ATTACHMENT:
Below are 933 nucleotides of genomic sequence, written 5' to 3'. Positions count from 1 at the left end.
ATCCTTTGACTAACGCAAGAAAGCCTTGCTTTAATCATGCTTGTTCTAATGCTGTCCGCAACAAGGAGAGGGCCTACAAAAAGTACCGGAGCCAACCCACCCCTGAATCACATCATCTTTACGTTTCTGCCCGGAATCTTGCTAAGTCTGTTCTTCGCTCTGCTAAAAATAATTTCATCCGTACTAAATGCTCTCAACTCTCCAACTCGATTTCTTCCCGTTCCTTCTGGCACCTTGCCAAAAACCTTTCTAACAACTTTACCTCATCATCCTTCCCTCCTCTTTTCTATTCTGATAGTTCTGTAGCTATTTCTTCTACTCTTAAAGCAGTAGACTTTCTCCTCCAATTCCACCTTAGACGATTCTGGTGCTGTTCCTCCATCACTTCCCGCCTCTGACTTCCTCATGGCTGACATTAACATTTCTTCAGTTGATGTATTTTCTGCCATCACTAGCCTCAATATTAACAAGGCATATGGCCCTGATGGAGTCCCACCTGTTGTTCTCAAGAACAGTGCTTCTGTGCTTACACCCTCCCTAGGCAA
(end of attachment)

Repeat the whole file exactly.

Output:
Below are 933 nucleotides of genomic sequence, written 5' to 3'. Positions count from 1 at the left end.
ATCCTTTGACTAACGCAAGAAAGCCTTGCTTTAATCATGCTTGTTCTAATGCTGTCCGCAACAAGGAGAGGGCCTACAAAAAGTACCGGAGCCAACCCACCCCTGAATCACATCATCTTTACGTTTCTGCCCGGAATCTTGCTAAGTCTGTTCTTCGCTCTGCTAAAAATAATTTCATCCGTACTAAATGCTCTCAACTCTCCAACTCGATTTCTTCCCGTTCCTTCTGGCACCTTGCCAAAAACCTTTCTAACAACTTTACCTCATCATCCTTCCCTCCTCTTTTCTATTCTGATAGTTCTGTAGCTATTTCTTCTACTCTTAAAGCAGTAGACTTTCTCCTCCAATTCCACCTTAGACGATTCTGGTGCTGTTCCTCCATCACTTCCCGCCTCTGACTTCCTCATGGCTGACATTAACATTTCTTCAGTTGATGTATTTTCTGCCATCACTAGCCTCAATATTAACAAGGCATATGGCCCTGATGGAGTCCCACCTGTTGTTCTCAAGAACAGTGCTTCTGTGCTTACACCCTCCCTAGGCAA